Keeping a low profile: How to avoid thermal cameras deployed by the surveillance state

Thursday, February 22, 2018
By Paul Martin

by: Frances Bloomfield
Thursday, February 22, 2018

Thermal imaging has now become part and parcel of surveillance technology, and for good reason — Warm bodies and hot equipment continuously give off an invisible heat known as infrared light. It’s undetectable by the human eye, but not to thermal imaging equipment. This is both a good and bad thing: good if you’re the one making use of thermal imaging to protect yourself, bad if you’re trying to avoid it. If you just so happen to fall squarely into the latter, then you’re in luck. Thermal imaging is effective, but it isn’t infallible. There are ways around it, and we’re going to teach them to you.

Look for cover: The most basic method of beating thermal imaging is to avoid standing out, and one of the easiest ways to do this is to hide behind objects. But not just any will do. You’ll want a cover that can sufficiently block out your heat signature, so a light brush is next to useless in this scenario. Don’t risk it with drywall either; thermal imaging has reached a point of sophistication where single-layer brick walls pose no problem whatsoever. Instead, you should look for something large and dense, such as heavy undergrowth, dense tree canopies, or hilly terrain. Another good option is thick glass, which can serve as a surprisingly effective cover, provided you’re not dealing with military-grade thermal systems.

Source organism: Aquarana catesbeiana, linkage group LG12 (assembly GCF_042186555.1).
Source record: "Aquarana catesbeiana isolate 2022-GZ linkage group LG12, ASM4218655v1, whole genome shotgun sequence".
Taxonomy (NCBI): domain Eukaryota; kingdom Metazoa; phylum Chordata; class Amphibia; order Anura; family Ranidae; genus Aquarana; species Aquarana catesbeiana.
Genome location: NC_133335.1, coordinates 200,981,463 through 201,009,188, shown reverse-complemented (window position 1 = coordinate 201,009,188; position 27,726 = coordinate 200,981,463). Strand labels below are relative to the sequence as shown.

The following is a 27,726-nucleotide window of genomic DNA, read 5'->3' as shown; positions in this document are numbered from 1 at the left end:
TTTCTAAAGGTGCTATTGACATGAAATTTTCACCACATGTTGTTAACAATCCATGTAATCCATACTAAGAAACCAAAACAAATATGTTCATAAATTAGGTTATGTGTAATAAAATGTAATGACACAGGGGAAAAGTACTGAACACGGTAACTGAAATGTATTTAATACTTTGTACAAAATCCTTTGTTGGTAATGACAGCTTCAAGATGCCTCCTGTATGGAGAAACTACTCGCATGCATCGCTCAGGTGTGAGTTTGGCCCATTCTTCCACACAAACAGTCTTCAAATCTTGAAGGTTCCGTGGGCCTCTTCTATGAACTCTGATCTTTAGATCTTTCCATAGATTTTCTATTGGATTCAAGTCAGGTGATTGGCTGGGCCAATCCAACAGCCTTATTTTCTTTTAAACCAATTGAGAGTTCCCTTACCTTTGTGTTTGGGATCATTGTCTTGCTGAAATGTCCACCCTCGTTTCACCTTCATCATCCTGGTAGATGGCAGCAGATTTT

Make some changes: Specifically, to your shape and behavior. As explained by, humans have recognizable features and actions that set us apart from animals. The human head, arms, and legs are unmistakable, as is our two-legged gait, so make things harder for your would-be observer by tucking yourself into a ball or laying down to transform your outline.
Watch what you wear: It’s easy to think that simply piling on clothes until you look more clothing than man will be enough to fool thermal imaging equipment. You have a better chance of overheating than that happening. Wetsuits and arctic clothing won’t do a better job of disguising your body heat, nor will a suit cobbled together from space blankets. The best use for space blankets is as anti-infrared lining for your shelter and not for yourself. Fact is, there is no singular clothing option out there that will fully protect you from thermal imaging. Your best bet is to combine insulated clothing with mud to coat uncovered areas of your body, according to

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